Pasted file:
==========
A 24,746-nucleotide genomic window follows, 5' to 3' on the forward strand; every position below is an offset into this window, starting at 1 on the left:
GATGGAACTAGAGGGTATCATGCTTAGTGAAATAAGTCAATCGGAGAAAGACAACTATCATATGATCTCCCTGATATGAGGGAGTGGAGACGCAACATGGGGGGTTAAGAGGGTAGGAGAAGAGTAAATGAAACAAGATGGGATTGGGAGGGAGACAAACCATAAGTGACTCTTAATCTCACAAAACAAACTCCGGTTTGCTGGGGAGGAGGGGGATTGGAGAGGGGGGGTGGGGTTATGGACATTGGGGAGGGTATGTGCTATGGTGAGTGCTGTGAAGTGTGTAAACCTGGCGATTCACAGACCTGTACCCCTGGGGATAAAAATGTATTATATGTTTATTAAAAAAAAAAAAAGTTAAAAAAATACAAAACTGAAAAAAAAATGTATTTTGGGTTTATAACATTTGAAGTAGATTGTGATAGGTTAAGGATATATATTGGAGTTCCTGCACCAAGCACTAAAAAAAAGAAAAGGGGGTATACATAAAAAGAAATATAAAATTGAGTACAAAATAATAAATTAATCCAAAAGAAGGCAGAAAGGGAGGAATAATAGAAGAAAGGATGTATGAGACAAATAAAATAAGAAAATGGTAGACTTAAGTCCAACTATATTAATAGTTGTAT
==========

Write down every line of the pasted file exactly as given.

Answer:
A 24,746-nucleotide genomic window follows, 5' to 3' on the forward strand; every position below is an offset into this window, starting at 1 on the left:
GATGGAACTAGAGGGTATCATGCTTAGTGAAATAAGTCAATCGGAGAAAGACAACTATCATATGATCTCCCTGATATGAGGGAGTGGAGACGCAACATGGGGGGTTAAGAGGGTAGGAGAAGAGTAAATGAAACAAGATGGGATTGGGAGGGAGACAAACCATAAGTGACTCTTAATCTCACAAAACAAACTCCGGTTTGCTGGGGAGGAGGGGGATTGGAGAGGGGGGGTGGGGTTATGGACATTGGGGAGGGTATGTGCTATGGTGAGTGCTGTGAAGTGTGTAAACCTGGCGATTCACAGACCTGTACCCCTGGGGATAAAAATGTATTATATGTTTATTAAAAAAAAAAAAAGTTAAAAAAATACAAAACTGAAAAAAAAATGTATTTTGGGTTTATAACATTTGAAGTAGATTGTGATAGGTTAAGGATATATATTGGAGTTCCTGCACCAAGCACTAAAAAAAAGAAAAGGGGGTATACATAAAAAGAAATATAAAATTGAGTACAAAATAATAAATTAATCCAAAAGAAGGCAGAAAGGGAGGAATAATAGAAGAAAGGATGTATGAGACAAATAAAATAAGAAAATGGTAGACTTAAGTCCAACTATATTAATAGTTGTAT